It means being loyal, law-abiding citizens. However, it also means working to change laws that need to be changed. It means honoring our civic duty of voting in elections. However, it also means correcting elected officials who dishonor our nation.
As Christians, the Commander-in-Chief is not our chief commander. The Supreme Court is not our supreme being. Our allegiance is first pledged to something that is bigger than our nation, even larger than our world. We don’t give to the government that which belongs to God.
It is an allegiance that informs our vote, rallies our civic duties, and yet, sometimes calls us to civil disobedience. For the Christian, it is the God revealed through the words and works of Jesus who becomes our civil conscience. We believe the law of God revealed through Christ supersedes every human law.
Immediately following Paul’s words regarding good citizenship and obeying the law in Romans chapter 13, we read that every one of God’s laws is summed up in just one law: “You shall love your neighbor as yourself.” Jesus said it this way: “On this hang all of the laws of the prophets “…that you love your neighbor as yourself.”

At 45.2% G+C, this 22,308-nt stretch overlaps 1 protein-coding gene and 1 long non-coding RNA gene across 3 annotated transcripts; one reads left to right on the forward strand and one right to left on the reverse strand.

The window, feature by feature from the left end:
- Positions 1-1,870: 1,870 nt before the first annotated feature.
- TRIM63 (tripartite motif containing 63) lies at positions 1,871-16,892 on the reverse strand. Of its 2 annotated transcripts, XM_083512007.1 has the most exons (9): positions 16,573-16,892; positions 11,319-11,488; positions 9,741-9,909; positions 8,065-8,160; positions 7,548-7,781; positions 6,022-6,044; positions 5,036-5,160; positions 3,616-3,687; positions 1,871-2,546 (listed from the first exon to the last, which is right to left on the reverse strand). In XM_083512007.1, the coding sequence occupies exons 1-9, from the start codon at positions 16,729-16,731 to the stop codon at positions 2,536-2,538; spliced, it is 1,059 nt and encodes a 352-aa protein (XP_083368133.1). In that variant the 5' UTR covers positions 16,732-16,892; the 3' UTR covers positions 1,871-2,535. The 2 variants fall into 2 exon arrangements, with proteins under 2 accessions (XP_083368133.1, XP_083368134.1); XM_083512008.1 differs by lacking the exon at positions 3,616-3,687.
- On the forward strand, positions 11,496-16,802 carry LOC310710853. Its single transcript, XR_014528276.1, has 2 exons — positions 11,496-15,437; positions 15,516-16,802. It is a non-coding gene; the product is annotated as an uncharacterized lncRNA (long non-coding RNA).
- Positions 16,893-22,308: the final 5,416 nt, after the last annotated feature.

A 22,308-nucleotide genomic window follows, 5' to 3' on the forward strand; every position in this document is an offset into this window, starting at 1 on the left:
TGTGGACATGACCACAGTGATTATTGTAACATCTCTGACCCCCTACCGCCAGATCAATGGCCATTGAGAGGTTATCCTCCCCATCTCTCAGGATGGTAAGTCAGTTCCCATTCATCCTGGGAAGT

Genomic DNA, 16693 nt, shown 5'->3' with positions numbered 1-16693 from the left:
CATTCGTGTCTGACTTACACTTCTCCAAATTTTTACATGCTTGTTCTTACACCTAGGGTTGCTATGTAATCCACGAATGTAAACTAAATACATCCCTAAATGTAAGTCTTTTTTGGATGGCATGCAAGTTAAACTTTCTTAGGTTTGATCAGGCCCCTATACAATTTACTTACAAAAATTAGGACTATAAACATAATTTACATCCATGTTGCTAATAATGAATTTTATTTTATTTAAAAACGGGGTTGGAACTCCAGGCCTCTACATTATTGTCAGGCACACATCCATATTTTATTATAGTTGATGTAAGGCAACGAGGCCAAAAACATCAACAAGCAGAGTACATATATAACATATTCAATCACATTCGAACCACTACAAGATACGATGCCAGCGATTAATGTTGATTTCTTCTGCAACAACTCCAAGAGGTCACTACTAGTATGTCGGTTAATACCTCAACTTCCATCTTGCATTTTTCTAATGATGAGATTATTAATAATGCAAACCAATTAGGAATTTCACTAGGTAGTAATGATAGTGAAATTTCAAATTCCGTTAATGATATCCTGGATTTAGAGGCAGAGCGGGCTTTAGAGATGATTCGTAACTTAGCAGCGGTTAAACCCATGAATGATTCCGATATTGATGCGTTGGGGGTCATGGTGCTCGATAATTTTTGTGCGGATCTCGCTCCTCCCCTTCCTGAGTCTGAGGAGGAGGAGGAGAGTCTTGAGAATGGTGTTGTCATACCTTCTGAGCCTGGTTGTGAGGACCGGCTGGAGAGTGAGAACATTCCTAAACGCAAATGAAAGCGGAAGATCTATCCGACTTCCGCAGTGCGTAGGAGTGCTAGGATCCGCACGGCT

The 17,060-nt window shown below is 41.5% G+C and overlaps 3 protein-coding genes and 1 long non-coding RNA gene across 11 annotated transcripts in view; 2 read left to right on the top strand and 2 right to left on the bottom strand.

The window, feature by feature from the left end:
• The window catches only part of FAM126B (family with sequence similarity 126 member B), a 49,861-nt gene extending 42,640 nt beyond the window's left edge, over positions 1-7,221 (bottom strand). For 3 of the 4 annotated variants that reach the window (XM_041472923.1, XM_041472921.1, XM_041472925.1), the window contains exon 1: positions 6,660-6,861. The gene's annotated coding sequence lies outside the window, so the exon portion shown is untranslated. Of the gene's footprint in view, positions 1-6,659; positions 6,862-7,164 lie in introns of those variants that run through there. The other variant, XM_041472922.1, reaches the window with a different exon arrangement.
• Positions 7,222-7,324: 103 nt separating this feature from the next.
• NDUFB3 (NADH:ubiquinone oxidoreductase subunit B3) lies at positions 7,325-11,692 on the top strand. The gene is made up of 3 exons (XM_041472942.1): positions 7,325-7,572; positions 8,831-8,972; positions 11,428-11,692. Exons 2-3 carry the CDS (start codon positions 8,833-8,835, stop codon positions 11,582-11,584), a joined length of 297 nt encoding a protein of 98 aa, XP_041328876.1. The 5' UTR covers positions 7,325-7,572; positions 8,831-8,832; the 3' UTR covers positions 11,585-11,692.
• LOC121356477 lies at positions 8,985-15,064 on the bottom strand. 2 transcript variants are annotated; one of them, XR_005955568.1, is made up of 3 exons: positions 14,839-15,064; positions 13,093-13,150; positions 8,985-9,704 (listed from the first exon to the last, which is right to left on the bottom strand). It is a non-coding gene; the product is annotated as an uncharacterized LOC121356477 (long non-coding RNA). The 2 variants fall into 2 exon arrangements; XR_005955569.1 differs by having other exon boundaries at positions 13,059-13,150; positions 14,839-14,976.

And just in case some are still confused to what “love” is, Paul defines love by saying: “Love does no wrong to a neighbor.”
This is the law of God. Jesus said, “There is no law greater.” It is as if Christ is saying, “If you don’t get anything else from Holy Scripture, if you don’t get anything else out of going to church, you need to get this: ‘love your neighbor as yourself.’”
Yet, as evidenced by the amount of division, hatred, racism, and bigotry that is in our nation today, in government policies, even in the American church, this supreme law is widely ignored, disobeyed or rejected all together.
There is much talk today about Christians standing up and speaking out to take our country back, to reverse the moral decay of our society. I believe there is still hope for us to be a great nation; if we would only pledge our allegiance to the supreme law of God, giving to God that which belongs to God.
For when we love our neighbors as ourselves, when in everything we do unto others as we would have them do unto us, it quickly becomes “self-evident that all people are created equal with certain inalienable rights, that among these are life, liberty, and the pursuit of happiness.”
So, when the flag passes us by tomorrow, or when we pay our taxes, or vote, when we are asked to support some government policy, when we are considering the future of our nation, state, and city, our councils and agencies, schools and prisons, military and police, may we never be so comfortable that we give to the government that which we ought to give to God.
Let us pray together.
When it comes to patriotism, O God, may we always tremble, may we always have some regret, may we always be at dis-ease, lest we give to the state that which we ought to give to you. Amen.